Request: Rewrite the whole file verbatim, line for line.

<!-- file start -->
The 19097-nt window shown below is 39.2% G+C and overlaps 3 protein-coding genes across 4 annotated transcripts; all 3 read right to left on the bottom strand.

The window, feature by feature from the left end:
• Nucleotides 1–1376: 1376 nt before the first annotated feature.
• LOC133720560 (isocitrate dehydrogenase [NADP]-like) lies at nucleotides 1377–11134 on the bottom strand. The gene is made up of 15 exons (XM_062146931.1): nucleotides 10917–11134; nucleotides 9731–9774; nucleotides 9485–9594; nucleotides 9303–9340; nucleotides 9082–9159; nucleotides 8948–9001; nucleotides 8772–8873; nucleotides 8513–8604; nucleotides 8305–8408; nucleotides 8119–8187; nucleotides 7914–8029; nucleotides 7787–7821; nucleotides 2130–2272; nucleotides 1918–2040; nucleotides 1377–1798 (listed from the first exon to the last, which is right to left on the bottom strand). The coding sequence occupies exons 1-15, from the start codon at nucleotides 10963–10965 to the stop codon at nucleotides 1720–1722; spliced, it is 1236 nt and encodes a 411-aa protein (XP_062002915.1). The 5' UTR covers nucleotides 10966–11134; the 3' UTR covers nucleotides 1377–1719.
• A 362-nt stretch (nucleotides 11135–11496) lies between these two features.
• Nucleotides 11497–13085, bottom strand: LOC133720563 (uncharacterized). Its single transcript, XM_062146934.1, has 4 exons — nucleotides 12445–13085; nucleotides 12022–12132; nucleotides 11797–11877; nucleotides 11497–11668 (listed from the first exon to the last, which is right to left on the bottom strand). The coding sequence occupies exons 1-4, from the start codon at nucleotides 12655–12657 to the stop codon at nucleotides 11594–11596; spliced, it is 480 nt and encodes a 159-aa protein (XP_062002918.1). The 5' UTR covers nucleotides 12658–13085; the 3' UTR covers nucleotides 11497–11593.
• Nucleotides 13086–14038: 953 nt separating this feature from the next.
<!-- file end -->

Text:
The 19097-nt window shown below is 39.2% G+C and overlaps 3 protein-coding genes across 4 annotated transcripts; all 3 read right to left on the bottom strand.

The window, feature by feature from the left end:
• Nucleotides 1–1376: 1376 nt before the first annotated feature.
• LOC133720560 (isocitrate dehydrogenase [NADP]-like) lies at nucleotides 1377–11134 on the bottom strand. The gene is made up of 15 exons (XM_062146931.1): nucleotides 10917–11134; nucleotides 9731–9774; nucleotides 9485–9594; nucleotides 9303–9340; nucleotides 9082–9159; nucleotides 8948–9001; nucleotides 8772–8873; nucleotides 8513–8604; nucleotides 8305–8408; nucleotides 8119–8187; nucleotides 7914–8029; nucleotides 7787–7821; nucleotides 2130–2272; nucleotides 1918–2040; nucleotides 1377–1798 (listed from the first exon to the last, which is right to left on the bottom strand). The coding sequence occupies exons 1-15, from the start codon at nucleotides 10963–10965 to the stop codon at nucleotides 1720–1722; spliced, it is 1236 nt and encodes a 411-aa protein (XP_062002915.1). The 5' UTR covers nucleotides 10966–11134; the 3' UTR covers nucleotides 1377–1719.
• A 362-nt stretch (nucleotides 11135–11496) lies between these two features.
• Nucleotides 11497–13085, bottom strand: LOC133720563 (uncharacterized). Its single transcript, XM_062146934.1, has 4 exons — nucleotides 12445–13085; nucleotides 12022–12132; nucleotides 11797–11877; nucleotides 11497–11668 (listed from the first exon to the last, which is right to left on the bottom strand). The coding sequence occupies exons 1-4, from the start codon at nucleotides 12655–12657 to the stop codon at nucleotides 11594–11596; spliced, it is 480 nt and encodes a 159-aa protein (XP_062002918.1). The 5' UTR covers nucleotides 12658–13085; the 3' UTR covers nucleotides 11497–11593.
• Nucleotides 13086–14038: 953 nt separating this feature from the next.